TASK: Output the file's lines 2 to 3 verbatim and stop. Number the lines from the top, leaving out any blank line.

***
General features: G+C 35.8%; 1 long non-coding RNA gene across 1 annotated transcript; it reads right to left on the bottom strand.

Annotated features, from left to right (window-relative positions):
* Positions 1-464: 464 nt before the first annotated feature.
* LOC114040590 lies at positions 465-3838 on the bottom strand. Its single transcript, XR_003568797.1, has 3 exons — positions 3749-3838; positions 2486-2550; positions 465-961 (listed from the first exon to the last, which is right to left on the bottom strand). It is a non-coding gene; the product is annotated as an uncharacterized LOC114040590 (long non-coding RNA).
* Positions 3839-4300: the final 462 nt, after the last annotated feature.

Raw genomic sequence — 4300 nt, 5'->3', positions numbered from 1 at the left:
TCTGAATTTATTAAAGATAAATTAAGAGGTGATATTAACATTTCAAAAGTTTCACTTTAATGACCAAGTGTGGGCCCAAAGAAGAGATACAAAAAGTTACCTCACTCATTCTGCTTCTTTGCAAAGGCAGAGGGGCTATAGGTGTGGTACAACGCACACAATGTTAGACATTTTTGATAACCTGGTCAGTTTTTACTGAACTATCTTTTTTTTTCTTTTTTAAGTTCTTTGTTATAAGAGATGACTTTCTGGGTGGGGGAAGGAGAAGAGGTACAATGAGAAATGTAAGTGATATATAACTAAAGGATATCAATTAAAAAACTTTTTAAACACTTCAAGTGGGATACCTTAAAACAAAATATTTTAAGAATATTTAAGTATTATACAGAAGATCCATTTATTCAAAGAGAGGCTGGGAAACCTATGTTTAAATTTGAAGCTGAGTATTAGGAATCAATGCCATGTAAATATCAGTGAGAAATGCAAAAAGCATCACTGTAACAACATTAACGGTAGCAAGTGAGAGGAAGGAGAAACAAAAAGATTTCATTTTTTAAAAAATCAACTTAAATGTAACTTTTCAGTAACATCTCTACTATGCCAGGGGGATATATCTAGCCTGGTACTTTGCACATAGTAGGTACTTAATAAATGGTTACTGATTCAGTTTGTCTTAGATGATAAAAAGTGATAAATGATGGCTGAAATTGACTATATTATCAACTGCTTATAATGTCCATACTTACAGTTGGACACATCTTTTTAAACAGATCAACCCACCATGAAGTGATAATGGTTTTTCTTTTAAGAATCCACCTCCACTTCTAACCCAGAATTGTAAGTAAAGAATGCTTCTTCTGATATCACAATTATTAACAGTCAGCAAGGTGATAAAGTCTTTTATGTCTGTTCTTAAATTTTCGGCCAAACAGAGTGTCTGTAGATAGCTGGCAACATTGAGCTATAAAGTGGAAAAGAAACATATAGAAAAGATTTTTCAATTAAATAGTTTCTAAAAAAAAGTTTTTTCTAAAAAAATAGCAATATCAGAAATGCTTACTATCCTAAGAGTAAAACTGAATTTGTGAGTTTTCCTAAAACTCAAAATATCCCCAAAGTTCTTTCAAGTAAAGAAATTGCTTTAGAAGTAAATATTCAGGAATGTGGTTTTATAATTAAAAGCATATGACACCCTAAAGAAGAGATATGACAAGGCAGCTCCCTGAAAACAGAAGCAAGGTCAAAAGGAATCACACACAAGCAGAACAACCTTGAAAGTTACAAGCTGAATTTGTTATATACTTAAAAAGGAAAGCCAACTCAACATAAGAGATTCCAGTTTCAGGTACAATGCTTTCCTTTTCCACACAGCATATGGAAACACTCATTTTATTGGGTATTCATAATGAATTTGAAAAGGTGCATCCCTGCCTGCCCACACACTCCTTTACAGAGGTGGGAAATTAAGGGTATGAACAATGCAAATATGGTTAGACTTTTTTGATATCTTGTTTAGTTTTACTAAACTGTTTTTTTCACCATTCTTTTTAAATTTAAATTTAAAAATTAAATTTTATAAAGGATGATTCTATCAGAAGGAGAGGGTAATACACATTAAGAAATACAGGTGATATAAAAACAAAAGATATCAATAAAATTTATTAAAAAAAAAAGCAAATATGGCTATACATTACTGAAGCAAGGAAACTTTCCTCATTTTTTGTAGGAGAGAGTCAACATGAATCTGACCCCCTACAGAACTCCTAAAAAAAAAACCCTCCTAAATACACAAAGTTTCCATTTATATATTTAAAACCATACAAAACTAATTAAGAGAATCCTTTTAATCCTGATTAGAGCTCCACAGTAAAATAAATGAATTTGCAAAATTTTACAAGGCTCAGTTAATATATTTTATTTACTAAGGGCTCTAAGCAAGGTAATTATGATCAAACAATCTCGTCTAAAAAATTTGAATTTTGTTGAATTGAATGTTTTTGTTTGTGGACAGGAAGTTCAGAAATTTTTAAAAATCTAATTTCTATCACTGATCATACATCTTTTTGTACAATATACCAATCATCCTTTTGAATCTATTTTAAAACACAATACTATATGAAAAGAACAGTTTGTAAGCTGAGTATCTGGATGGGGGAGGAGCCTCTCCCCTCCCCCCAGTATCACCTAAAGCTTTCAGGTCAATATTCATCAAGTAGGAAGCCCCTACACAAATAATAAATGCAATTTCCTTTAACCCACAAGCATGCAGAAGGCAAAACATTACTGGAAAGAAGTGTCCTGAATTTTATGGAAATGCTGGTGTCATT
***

Annotated features, from left to right (window-relative positions):
* Positions 1-464: 464 nt before the first annotated feature.